'Meat Sweats': The Cookout's Worst Nightmare
It's late in the day at the barbecue when you see it hit. Our subject (your uncle, perhaps) suddenly puts down his umpteenth hot dog. He becomes flushed and fatigued. Sweat beads on his forehead, and he begins to perspire profusely.
And the revamped menu has a lot of strong options, including a half-pound burger loaded with ham, cheese, barbecue sauce and Cajun spices that will give you the meat sweats. Don't act like you've never had the meat sweats….
— Michael Rand, The Star Tribune (Minneapolis, Minnesota), 15 Mar. 2007
The challenge is not just a steak. It also includes a baked potato, ranch beans, shrimp cocktail, house salad, and a buttered roll. Sid and the girls cheer you on, as well as the wait staff and several of the other customers in the restaurant. After finishing the salad and putting a sizable dent into the slab of beef, the meat sweats kick in and it becomes difficult to swallow. Failure to complete the challenge in under an hour will cost you $72. Alex dabs your forehead with her napkin like you're a prize fighter waiting for the next bell.
— Doug Haines, The Texas Review, Spring/Summer 2015
But the barbecue is the namesake, and they do a well above average job of it. I can attest, having endured the resultant meat sweats … associated with consumption of the Butcher Paper Sampler—a veritable bargain at $25 as it contains a helping of all the meats on the menu: baby back ribs, a pork chop, chicken, beef brisket, pulled pork and pork belly….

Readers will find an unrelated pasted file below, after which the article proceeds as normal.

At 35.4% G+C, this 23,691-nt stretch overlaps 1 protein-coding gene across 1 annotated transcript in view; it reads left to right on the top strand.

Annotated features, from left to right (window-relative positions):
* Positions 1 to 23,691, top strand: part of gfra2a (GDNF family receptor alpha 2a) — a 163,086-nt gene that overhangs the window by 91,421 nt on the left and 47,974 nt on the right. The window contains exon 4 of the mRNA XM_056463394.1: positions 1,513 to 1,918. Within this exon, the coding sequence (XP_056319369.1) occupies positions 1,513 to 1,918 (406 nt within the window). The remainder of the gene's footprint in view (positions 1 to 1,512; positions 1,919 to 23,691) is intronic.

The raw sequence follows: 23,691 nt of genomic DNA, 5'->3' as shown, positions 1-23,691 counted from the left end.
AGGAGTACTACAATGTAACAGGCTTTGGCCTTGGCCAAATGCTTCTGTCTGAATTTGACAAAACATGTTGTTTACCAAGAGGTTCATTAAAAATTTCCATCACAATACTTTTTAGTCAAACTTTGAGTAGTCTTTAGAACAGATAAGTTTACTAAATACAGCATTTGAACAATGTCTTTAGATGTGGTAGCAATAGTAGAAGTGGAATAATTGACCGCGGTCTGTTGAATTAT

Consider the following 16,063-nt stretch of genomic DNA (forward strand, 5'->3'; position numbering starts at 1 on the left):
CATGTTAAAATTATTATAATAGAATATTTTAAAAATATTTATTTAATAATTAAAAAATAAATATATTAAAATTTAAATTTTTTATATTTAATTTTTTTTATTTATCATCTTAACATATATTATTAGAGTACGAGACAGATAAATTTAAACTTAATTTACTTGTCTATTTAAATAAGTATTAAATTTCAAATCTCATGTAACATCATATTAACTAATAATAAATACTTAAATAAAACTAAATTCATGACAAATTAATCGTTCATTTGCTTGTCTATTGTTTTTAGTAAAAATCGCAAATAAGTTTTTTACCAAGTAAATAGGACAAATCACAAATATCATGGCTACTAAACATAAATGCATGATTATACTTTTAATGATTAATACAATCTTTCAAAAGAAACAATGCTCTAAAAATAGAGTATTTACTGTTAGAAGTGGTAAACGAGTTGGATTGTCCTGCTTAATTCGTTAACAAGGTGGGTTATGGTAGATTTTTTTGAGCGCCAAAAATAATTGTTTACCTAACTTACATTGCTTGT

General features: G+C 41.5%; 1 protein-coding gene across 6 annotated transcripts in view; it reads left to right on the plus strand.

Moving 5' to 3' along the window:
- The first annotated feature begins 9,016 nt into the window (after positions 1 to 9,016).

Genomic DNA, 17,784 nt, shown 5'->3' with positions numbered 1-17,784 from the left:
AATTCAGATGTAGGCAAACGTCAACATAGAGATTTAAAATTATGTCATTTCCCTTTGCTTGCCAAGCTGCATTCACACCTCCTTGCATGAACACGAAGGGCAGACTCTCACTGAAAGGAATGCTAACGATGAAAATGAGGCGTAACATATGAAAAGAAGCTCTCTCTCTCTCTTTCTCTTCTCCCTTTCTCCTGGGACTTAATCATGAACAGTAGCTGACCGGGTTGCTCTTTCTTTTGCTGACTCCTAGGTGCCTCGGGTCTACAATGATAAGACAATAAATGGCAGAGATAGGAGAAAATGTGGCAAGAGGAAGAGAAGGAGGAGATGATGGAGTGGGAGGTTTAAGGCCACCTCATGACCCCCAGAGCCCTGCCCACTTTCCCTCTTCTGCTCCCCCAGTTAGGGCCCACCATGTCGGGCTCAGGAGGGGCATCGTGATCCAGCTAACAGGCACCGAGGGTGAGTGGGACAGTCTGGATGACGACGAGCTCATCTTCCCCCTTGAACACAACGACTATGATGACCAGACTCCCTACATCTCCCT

— Dan Gigler, The Pittsburgh Post-Gazette, 17 Aug. 2017
To explain this sweating, some doctors point to a phenomenon known as "diet-induced thermogenesis" in which the internal body temperature is increased after eating due to an increase in metabolic activity. Normally, the thermic effect of digestion is minimal, even in the breakdown of meat, and does not lead to sweating.
But what if you just add more? Many competitive and casual overeaters theorize that a large enough amount of food consumed could raise body temperature, as high-protein items such as meat are more difficult to digest and create a greater amount of heat during breakdown than carbohydrates and fats. However, doctors are not entirely convinced since studies on metabolism suggest that digestion of even several pounds of meat will not produce enough heat to induce a reaction. Other factors must come into play.
For one, there is the temperature and spiciness of the meat to consider. In addition, the sodium in meats may increase water retention and, in turn, trigger the body to dispose of the water through sweat. Perhaps the meat sweats are from a combination of these factors in addition to the increase in metabolic heat. For those who have experienced or witnessed the meat sweats, this may seem reasonable, but it still waits for scientific validation. (Also worth consideration is how often they accompany meat eaten outside in the sunshine and while also, well, imbibing.)
People have been referring to meat sweats as such since the late-20th century, most famously in a 2001 TV episode of the sitcom Friends when Joey Tribbiani consumes a whole turkey (could he be any more Joey?). To this day, people use the term to describe the phenomenon, and there is more than enough anecdotal evidence correlating sweating with eating excessive quantities of meat to give legitimacy to the name.
Words We're Watching talks about words we are increasingly seeing in use but that have not yet met our criteria for entry.